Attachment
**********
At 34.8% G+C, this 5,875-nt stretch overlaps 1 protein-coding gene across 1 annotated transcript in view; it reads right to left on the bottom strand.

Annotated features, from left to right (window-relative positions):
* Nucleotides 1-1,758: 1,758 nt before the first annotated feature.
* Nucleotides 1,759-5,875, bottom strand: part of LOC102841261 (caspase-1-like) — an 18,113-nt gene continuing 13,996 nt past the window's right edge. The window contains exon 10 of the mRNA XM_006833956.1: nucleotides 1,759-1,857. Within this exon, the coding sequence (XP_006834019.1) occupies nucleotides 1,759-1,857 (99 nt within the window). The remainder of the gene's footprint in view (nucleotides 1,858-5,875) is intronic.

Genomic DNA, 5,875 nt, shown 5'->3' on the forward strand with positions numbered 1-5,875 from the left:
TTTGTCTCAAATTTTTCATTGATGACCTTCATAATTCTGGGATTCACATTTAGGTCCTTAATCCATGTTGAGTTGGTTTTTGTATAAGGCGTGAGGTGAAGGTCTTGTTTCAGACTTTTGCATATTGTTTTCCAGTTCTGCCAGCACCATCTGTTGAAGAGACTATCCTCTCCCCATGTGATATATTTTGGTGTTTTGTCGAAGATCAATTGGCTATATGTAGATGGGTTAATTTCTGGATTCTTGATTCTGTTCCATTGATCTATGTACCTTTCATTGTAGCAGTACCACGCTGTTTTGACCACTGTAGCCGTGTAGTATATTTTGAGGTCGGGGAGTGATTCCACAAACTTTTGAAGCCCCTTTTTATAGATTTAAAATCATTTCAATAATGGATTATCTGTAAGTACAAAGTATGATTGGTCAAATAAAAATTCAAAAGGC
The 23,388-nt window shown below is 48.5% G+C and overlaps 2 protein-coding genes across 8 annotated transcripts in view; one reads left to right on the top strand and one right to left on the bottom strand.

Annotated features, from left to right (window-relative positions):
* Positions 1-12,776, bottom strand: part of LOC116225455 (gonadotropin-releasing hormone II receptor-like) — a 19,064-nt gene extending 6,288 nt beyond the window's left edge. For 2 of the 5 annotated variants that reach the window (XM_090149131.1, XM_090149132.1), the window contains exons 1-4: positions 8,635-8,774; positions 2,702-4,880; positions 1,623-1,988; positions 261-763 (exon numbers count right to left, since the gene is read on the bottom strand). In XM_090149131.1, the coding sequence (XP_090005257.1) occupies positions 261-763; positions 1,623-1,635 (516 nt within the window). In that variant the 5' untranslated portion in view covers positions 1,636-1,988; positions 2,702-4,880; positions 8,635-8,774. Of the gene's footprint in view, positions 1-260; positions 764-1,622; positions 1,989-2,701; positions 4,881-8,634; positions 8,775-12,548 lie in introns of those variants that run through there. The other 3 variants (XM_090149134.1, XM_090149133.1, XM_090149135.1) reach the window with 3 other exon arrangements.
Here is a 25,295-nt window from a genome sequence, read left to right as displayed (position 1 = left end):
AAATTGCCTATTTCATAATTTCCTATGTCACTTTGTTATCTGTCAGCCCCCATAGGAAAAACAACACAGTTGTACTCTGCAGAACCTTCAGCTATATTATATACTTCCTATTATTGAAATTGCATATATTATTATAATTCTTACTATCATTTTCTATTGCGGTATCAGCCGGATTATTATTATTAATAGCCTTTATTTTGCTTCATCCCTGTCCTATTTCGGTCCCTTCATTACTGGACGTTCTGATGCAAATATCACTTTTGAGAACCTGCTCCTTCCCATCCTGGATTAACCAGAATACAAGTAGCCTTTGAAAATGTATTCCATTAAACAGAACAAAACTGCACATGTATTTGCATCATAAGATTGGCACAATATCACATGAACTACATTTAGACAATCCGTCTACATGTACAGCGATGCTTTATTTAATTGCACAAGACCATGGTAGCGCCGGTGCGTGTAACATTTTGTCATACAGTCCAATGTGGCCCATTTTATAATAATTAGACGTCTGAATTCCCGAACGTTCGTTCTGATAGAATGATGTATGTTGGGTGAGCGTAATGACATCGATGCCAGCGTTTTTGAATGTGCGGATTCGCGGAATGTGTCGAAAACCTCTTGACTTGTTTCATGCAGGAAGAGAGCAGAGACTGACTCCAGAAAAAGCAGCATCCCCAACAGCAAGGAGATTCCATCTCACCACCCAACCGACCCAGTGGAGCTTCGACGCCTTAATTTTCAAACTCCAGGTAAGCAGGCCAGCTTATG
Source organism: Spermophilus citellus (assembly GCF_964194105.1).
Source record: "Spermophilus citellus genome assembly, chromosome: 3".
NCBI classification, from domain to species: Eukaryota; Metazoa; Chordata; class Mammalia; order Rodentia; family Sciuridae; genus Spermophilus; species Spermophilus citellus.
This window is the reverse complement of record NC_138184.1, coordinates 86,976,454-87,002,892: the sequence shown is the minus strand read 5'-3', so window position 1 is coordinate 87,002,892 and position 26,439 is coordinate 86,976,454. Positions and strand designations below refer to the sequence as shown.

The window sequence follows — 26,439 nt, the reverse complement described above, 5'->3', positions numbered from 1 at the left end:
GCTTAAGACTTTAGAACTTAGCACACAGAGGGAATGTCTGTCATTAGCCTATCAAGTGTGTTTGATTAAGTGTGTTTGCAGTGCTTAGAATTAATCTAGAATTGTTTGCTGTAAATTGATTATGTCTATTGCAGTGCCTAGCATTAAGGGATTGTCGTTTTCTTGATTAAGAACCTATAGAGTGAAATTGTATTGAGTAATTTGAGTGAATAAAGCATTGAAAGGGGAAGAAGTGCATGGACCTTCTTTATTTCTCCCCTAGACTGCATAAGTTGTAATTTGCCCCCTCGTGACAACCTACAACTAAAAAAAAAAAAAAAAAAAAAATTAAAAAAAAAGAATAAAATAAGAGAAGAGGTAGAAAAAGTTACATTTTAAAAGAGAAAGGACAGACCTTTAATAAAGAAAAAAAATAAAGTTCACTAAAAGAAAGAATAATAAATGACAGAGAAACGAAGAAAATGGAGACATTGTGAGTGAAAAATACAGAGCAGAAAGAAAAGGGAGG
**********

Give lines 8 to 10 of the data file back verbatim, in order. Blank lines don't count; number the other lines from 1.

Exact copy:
Annotated features, from left to right (window-relative positions):
* Positions 1-12,776, bottom strand: part of LOC116225455 (gonadotropin-releasing hormone II receptor-like) — a 19,064-nt gene extending 6,288 nt beyond the window's left edge. For 2 of the 5 annotated variants that reach the window (XM_090149131.1, XM_090149132.1), the window contains exons 1-4: positions 8,635-8,774; positions 2,702-4,880; positions 1,623-1,988; positions 261-763 (exon numbers count right to left, since the gene is read on the bottom strand). In XM_090149131.1, the coding sequence (XP_090005257.1) occupies positions 261-763; positions 1,623-1,635 (516 nt within the window). In that variant the 5' untranslated portion in view covers positions 1,636-1,988; positions 2,702-4,880; positions 8,635-8,774. Of the gene's footprint in view, positions 1-260; positions 764-1,622; positions 1,989-2,701; positions 4,881-8,634; positions 8,775-12,548 lie in introns of those variants that run through there. The other 3 variants (XM_090149134.1, XM_090149133.1, XM_090149135.1) reach the window with 3 other exon arrangements.
Here is a 25,295-nt window from a genome sequence, read left to right as displayed (position 1 = left end):